Business Hiring, Investment Outlooks Hit Lowest Levels Since ’09, Says BoC

January 12, 2016 Updated: January 14, 2016
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OTTAWA—The hiring and investment intentions of Canadian companies have dropped to their lowest levels since 2009 as the fallout from sliding commodity prices seeps beyond resource-rich regions, a new survey has found.

Companies are anticipating a darker road in 2016 with many facing “significant challenges” tied to the commodity and energy price plunges, according to the Bank of Canada’s latest business outlook survey.

“The negative effects of the oil price shock are also increasingly spreading beyond the energy-producing regions and sectors,” the central bank said in the quarterly report released Monday, Jan. 11.

“For example, many businesses across the energy supply chain continue to struggle as they adjust to an environment of weak demand.”

As a result, the poll found fewer firms expected to boost employment over the next 12 months, while plans to cut staff were more “widespread” with many companies citing a need to cut costs, the survey said.

Meanwhile, investment expectations for equipment and machinery also hit their lowest point in seven years. Many firms planned to curb spending to repair and replace existing equipment and, compared with recent surveys, the bank said there were fewer plans to expand production.

Many businesses across the energy supply chain continue to struggle.

The survey’s interviews were conducted between mid-November and early December. Oil prices and the dollar have since slid even further.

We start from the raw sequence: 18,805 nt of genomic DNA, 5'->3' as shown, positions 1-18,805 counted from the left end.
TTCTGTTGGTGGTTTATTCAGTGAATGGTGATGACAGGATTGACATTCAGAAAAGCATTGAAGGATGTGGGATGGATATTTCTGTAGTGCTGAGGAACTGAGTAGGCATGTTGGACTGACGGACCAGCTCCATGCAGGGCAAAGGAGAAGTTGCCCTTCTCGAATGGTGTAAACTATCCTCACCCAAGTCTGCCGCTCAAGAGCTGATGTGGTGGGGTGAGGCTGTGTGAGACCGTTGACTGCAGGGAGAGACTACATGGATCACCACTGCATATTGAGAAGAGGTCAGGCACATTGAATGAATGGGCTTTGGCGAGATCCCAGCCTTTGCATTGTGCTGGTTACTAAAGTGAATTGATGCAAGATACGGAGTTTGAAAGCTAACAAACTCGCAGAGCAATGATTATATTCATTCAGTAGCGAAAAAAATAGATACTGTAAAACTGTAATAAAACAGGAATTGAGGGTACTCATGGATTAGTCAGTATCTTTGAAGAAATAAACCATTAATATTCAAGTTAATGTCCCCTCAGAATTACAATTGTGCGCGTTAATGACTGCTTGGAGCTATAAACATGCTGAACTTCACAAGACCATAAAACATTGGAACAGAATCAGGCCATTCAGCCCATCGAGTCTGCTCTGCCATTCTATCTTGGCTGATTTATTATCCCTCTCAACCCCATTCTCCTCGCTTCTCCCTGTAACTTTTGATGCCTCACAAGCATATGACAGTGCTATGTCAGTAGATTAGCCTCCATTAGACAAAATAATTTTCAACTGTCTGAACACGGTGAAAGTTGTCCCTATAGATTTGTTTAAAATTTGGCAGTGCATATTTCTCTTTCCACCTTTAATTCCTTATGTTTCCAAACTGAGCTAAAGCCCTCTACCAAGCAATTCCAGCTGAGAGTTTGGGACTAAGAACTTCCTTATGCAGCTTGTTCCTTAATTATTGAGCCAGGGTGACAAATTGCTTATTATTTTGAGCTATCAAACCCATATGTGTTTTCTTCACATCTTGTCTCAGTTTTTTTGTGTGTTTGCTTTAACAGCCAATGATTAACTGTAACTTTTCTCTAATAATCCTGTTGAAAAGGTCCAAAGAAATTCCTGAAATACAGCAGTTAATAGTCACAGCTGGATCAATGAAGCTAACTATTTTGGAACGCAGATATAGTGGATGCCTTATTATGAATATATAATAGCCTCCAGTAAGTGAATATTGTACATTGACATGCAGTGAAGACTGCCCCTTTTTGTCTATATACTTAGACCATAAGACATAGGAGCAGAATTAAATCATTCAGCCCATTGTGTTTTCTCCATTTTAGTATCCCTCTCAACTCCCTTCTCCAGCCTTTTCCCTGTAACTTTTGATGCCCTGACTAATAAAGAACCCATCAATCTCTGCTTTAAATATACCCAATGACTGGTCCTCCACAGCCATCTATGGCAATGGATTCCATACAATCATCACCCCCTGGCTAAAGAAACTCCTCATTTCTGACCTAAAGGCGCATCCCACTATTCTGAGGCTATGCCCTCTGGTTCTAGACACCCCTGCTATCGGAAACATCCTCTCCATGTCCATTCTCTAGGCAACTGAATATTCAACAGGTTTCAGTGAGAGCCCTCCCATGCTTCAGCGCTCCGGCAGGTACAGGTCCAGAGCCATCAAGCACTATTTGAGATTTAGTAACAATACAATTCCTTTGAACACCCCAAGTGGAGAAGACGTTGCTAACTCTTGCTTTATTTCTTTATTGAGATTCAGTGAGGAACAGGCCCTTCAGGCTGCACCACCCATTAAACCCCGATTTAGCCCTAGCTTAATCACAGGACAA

The disappointing conclusions in the poll prompted at least one analyst to predict the Bank of Canada will cut its trend-setting interest rate at its next scheduled policy announcement Jan. 20.

 

Call for Another Rate Cut

The survey did say, however, that exporters remained optimistic that sales will benefit from strengthening foreign demand over the coming year, particularly amid widespread expectations of growth in the U.S. economy.

The questionnaire also found that some firms believe the lower dollar will boost foreign sales and tourism-related business. However, the devalued loonie also hikes the cost of products and services companies need to import from outside Canada.

Emanuella Enenajor, senior economist for Bank of American Merrill Lynch Global Research, now projects the Bank of Canada will lower its benchmark rate later this month for the third time in a year.

At the moment, the majority of analysts expect governor Stephen Poloz to hold off on moving the rate.

But Enenajor said her firm, which is forecasting Canada to show negative 0.4 economic growth over the final three months of 2015, thinks Poloz will drop the rate to 0.25 percent from 0.5 percent.

“Really, it’s been a been a constant barrage of disappointments, but in the last month I think the data have been particularly bad,” Enenajor said in an interview.

On Monday, the Bank of Canada also released the results of its latest senior loan officer survey, which focuses on business-lending practices over the final three months of last year.

It found that overall lending conditions had become more difficult for firms during the fourth quarter. Meanwhile, overall demand for credit was roughly unchanged.